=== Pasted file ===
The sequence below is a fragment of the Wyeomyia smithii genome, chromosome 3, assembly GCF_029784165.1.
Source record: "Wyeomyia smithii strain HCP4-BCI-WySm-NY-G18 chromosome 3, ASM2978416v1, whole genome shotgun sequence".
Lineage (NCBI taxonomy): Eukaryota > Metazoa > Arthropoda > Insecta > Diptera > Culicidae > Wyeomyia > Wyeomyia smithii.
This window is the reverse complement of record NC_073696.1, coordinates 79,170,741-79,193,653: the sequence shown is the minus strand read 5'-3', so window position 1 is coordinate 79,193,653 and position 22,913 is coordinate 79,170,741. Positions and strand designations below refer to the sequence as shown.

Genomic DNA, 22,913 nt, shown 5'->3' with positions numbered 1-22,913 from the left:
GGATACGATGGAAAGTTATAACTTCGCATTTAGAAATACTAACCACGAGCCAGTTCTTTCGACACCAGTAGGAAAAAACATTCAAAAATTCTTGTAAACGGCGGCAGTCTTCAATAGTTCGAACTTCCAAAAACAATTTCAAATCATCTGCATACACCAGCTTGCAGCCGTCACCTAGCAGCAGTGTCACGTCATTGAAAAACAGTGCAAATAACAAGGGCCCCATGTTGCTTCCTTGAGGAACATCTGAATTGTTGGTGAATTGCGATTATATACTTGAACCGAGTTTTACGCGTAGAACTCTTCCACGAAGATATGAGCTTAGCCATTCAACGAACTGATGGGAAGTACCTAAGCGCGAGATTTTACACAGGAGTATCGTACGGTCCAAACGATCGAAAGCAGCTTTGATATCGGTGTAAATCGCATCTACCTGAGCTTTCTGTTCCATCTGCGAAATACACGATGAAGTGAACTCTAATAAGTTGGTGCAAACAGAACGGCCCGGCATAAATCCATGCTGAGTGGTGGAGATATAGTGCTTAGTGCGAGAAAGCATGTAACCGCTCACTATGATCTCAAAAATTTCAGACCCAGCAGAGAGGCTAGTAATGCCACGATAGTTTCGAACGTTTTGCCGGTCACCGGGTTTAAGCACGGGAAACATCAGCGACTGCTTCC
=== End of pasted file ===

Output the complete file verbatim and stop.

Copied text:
The sequence below is a fragment of the Wyeomyia smithii genome, chromosome 3, assembly GCF_029784165.1.
Source record: "Wyeomyia smithii strain HCP4-BCI-WySm-NY-G18 chromosome 3, ASM2978416v1, whole genome shotgun sequence".
Lineage (NCBI taxonomy): Eukaryota > Metazoa > Arthropoda > Insecta > Diptera > Culicidae > Wyeomyia > Wyeomyia smithii.
This window is the reverse complement of record NC_073696.1, coordinates 79,170,741-79,193,653: the sequence shown is the minus strand read 5'-3', so window position 1 is coordinate 79,193,653 and position 22,913 is coordinate 79,170,741. Positions and strand designations below refer to the sequence as shown.

Genomic DNA, 22,913 nt, shown 5'->3' with positions numbered 1-22,913 from the left:
GGATACGATGGAAAGTTATAACTTCGCATTTAGAAATACTAACCACGAGCCAGTTCTTTCGACACCAGTAGGAAAAAACATTCAAAAATTCTTGTAAACGGCGGCAGTCTTCAATAGTTCGAACTTCCAAAAACAATTTCAAATCATCTGCATACACCAGCTTGCAGCCGTCACCTAGCAGCAGTGTCACGTCATTGAAAAACAGTGCAAATAACAAGGGCCCCATGTTGCTTCCTTGAGGAACATCTGAATTGTTGGTGAATTGCGATTATATACTTGAACCGAGTTTTACGCGTAGAACTCTTCCACGAAGATATGAGCTTAGCCATTCAACGAACTGATGGGAAGTACCTAAGCGCGAGATTTTACACAGGAGTATCGTACGGTCCAAACGATCGAAAGCAGCTTTGATATCGGTGTAAATCGCATCTACCTGAGCTTTCTGTTCCATCTGCGAAATACACGATGAAGTGAACTCTAATAAGTTGGTGCAAACAGAACGGCCCGGCATAAATCCATGCTGAGTGGTGGAGATATAGTGCTTAGTGCGAGAAAGCATGTAACCGCTCACTATGATCTCAAAAATTTCAGACCCAGCAGAGAGGCTAGTAATGCCACGATAGTTTCGAACGTTTTGCCGGTCACCGGGTTTAAGCACGGGAAACATCAGCGACTGCTTCC